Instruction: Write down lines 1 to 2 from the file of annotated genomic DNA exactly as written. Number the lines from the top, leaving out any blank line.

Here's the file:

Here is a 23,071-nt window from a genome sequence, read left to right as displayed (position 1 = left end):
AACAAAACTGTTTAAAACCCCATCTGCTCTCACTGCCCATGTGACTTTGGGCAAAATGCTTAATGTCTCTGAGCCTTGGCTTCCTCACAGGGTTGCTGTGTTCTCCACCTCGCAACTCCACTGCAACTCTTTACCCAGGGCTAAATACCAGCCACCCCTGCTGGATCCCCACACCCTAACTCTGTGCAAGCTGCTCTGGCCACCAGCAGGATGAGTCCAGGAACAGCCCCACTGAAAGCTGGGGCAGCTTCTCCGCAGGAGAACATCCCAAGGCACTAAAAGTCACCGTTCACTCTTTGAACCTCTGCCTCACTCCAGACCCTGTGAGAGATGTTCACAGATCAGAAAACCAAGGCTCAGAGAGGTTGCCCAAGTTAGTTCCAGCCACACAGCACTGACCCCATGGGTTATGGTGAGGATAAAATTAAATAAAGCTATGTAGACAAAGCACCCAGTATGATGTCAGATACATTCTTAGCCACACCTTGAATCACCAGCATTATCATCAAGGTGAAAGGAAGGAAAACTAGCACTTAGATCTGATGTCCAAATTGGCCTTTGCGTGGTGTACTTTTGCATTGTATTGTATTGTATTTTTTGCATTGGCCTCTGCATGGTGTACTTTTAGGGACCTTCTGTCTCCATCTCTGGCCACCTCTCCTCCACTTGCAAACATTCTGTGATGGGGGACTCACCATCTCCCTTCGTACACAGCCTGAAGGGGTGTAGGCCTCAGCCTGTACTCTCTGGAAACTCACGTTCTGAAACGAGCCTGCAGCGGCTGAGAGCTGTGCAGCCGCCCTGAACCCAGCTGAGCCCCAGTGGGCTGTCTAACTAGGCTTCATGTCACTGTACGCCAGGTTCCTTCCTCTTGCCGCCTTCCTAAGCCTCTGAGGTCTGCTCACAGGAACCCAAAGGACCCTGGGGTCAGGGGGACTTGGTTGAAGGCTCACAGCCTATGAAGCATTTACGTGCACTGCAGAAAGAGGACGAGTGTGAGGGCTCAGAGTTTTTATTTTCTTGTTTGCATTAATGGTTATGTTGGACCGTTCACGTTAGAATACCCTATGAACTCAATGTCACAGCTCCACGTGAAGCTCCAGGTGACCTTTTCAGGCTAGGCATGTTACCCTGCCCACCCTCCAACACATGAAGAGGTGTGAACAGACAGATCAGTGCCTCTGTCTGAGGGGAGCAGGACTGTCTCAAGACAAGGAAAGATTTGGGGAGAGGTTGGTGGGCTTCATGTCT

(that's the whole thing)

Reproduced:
Here is a 23,071-nt window from a genome sequence, read left to right as displayed (position 1 = left end):
AACAAAACTGTTTAAAACCCCATCTGCTCTCACTGCCCATGTGACTTTGGGCAAAATGCTTAATGTCTCTGAGCCTTGGCTTCCTCACAGGGTTGCTGTGTTCTCCACCTCGCAACTCCACTGCAACTCTTTACCCAGGGCTAAATACCAGCCACCCCTGCTGGATCCCCACACCCTAACTCTGTGCAAGCTGCTCTGGCCACCAGCAGGATGAGTCCAGGAACAGCCCCACTGAAAGCTGGGGCAGCTTCTCCGCAGGAGAACATCCCAAGGCACTAAAAGTCACCGTTCACTCTTTGAACCTCTGCCTCACTCCAGACCCTGTGAGAGATGTTCACAGATCAGAAAACCAAGGCTCAGAGAGGTTGCCCAAGTTAGTTCCAGCCACACAGCACTGACCCCATGGGTTATGGTGAGGATAAAATTAAATAAAGCTATGTAGACAAAGCACCCAGTATGATGTCAGATACATTCTTAGCCACACCTTGAATCACCAGCATTATCATCAAGGTGAAAGGAAGGAAAACTAGCACTTAGATCTGATGTCCAAATTGGCCTTTGCGTGGTGTACTTTTGCATTGTATTGTATTGTATTTTTTGCATTGGCCTCTGCATGGTGTACTTTTAGGGACCTTCTGTCTCCATCTCTGGCCACCTCTCCTCCACTTGCAAACATTCTGTGATGGGGGACTCACCATCTCCCTTCGTACACAGCCTGAAGGGGTGTAGGCCTCAGCCTGTACTCTCTGGAAACTCACGTTCTGAAACGAGCCTGCAGCGGCTGAGAGCTGTGCAGCCGCCCTGAACCCAGCTGAGCCCCAGTGGGCTGTCTAACTAGGCTTCATGTCACTGTACGCCAGGTTCCTTCCTCTTGCCGCCTTCCTAAGCCTCTGAGGTCTGCTCACAGGAACCCAAAGGACCCTGGGGTCAGGGGGACTTGGTTGAAGGCTCACAGCCTATGAAGCATTTACGTGCACTGCAGAAAGAGGACGAGTGTGAGGGCTCAGAGTTTTTATTTTCTTGTTTGCATTAATGGTTATGTTGGACCGTTCACGTTAGAATACCCTATGAACTCAATGTCACAGCTCCACGTGAAGCTCCAGGTGACCTTTTCAGGCTAGGCATGTTACCCTGCCCACCCTCCAACACATGAAGAGGTGTGAACAGACAGATCAGTGCCTCTGTCTGAGGGGAGCAGGACTGTCTCAAGACAAGGAAAGATTTGGGGAGAGGTTGGTGGGCTTCATGTCT